Megan: Full Circle

One of my favorite highlights of harvest has always been having kids come out to the field – whether they’re a toddler or a pre-teen I absolutely love having little ones around. Watching that proud smile beam across their face as they confidently drive the combine while perched up on your lap will certainly make your heart melt. The look of curiosity in their eyes as they squish their nose up to the window to watch in awe while the combine unloads on-the-go with the grain cart is something that brings out my biggest grin. Showing them how to shell wheat between their hands and pick out the kernels to pop in their mouth to chew is always entertaining and often humorous. Teaching a city kid how to drive a manual pickup is a major challenge to endure. But, experiencing their first time successfully shifting through the gears makes it all worth it and that “high five” is one of the best ever given. Moments like this are truly priceless. The glimmer in their eyes and the giddiness to learn, do, and experience everything on harvest is uncontrollable. These feelings of sheer excitement from children are beyond contagious and are something that I have always thrived on.

As fate would have I am now a pediatric/labor and delivery nurse. Living in Wyoming and working at a rural hospital I’m able to relate to almost any child that I come across. Being able to talk “farm” or “cattle” with the kids helps me bond with my patients and their families in a very special way.

Even though I love my kiddos at the hospital, I still miss my kiddos out in the field. Luckily, this harvest season was filled with many surprises from children of all ages!

Taylor, Zach, and Ava with their wheat
During our time in Hoxie, Kansas some of our cousins came to visit! Above: Taylor, Zach, and Ava show off their stalks of wheat before we show them how to shell the wheat by hand.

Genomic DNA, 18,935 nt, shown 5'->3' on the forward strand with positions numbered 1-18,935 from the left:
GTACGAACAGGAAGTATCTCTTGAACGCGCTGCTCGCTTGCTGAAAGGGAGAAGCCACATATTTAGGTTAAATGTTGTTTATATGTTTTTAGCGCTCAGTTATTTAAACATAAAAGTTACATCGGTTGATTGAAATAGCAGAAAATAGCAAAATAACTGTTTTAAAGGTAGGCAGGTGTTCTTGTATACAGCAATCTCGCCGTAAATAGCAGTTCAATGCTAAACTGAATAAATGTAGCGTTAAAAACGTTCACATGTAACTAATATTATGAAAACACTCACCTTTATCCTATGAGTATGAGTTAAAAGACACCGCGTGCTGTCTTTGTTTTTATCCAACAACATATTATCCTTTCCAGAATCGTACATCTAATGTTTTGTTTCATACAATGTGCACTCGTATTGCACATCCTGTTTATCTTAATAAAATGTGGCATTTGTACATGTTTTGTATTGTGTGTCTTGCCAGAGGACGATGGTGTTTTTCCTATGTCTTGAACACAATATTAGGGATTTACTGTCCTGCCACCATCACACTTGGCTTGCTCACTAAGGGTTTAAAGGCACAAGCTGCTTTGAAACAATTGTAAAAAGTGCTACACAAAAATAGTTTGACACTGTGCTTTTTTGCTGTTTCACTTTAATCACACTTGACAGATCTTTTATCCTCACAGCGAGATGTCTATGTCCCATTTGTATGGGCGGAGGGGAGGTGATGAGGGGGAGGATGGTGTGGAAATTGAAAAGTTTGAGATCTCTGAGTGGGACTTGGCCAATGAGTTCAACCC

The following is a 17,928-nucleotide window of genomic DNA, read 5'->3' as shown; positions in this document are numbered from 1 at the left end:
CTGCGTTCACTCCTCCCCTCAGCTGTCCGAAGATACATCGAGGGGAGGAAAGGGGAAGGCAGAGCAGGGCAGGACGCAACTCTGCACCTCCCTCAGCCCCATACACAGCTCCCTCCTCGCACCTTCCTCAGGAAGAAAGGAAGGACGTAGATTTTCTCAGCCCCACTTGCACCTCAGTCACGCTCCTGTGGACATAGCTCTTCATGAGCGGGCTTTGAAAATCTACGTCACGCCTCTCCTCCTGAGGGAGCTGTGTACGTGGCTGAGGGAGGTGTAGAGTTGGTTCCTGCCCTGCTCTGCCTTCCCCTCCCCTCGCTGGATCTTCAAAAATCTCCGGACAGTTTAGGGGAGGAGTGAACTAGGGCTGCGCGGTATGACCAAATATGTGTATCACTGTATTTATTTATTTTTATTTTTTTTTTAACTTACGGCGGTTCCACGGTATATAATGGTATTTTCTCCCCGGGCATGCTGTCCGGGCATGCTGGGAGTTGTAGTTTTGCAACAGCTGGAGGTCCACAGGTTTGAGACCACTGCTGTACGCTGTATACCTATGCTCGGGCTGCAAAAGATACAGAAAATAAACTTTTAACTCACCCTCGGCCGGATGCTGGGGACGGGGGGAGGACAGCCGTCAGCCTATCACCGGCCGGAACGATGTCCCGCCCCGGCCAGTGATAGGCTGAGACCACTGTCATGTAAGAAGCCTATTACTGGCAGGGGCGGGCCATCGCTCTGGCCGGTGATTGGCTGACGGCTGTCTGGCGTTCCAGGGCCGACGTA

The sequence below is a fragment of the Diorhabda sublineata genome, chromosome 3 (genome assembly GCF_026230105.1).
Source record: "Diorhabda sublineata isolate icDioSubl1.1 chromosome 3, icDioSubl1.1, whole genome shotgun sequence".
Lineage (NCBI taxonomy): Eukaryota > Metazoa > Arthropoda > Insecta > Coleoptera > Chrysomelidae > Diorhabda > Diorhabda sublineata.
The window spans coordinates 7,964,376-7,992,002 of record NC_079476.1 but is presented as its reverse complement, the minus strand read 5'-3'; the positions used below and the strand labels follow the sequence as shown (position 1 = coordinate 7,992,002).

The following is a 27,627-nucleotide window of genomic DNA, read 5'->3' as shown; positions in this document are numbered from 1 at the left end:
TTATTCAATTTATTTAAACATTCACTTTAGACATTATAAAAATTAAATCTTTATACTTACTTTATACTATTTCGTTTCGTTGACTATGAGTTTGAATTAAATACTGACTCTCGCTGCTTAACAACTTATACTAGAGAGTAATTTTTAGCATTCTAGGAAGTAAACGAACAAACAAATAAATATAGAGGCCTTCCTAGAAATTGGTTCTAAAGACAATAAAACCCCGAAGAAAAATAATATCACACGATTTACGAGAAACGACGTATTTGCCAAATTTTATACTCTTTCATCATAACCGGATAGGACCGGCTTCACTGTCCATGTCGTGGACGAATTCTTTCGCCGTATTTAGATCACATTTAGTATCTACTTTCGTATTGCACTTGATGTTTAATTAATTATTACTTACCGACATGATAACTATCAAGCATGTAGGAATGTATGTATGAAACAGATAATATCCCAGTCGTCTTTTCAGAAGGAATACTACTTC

Mom and Ava in the field
Mom shows Ava the underside of the stripper header. For many years Mom hauled us kids around harvest the same way. Exploring in the field is always fun, but safety comes first and little ones are often hard to see.

Taylor driving tractor
Taylor learned to drive the tractor and did a fantastic job! Growing up in Colorado Springs, Taylor tells me she is probably one of the only people in her class who can say she’s driven a tractor and combine.

Ava, Zach, and Megan in the tractor
Ava and Zach took turns riding in the tractor with me and the combine with Mom and Dad.

Ava loves harvest
Ava loves harvest thiiiiiis much! A heartfelt thank you to the kid’s dad, our cousin Mark, for taking the time to bring everyone out to the field. We had a great time seeing you all! 

When I was helping with harvest around Chadron we had a surprise visit from some very special people. Angie, our family friend who used to babysit us kids when we were little, spent many summers helping us chase the harvest around home. She made an extraordinary effort to track us down this summer so her own kids could experience harvest.

Brandon, Angie, Megan, Lilli, Lukes, and Allison
The whole gang poses in front of the big yellow beast! Back: Brandon, Angie, and Megan. Front: Lilli, Lukes, and Allison.

Brandon, Angie and kids in the cab
Brandon, Angie and the kids all piled into the cab for a combine ride. Our entire family of five used to squeeze into the TR95 cabs, which were half the size the CR cabs are nowadays. I wish we could find a picture of that!

Ezra waiting at the truck
When the crew was working around home we had visits from more cousins! Above: Ezra takes a break in the shade after truckin’ with James and Uncle Carl.

Mom, Chloie and Hadley in the combine
Of course, the girls, Chloe and Hadley, had to venture out with Mom and me. The girls snuggle up next to Mom before a combine ride.

Hadly and Chloie at the truck
Hadley and Chloe had to get out and stretch their legs while the combine was unloading on the truck.

Girls in the combine
One last picture with the girls in the combine before I head back to Sheridan for work.

All Aboard Wheat Harvest™ is sponsored by High Plains Journal and New Holland Agriculture. Megan can be reached at


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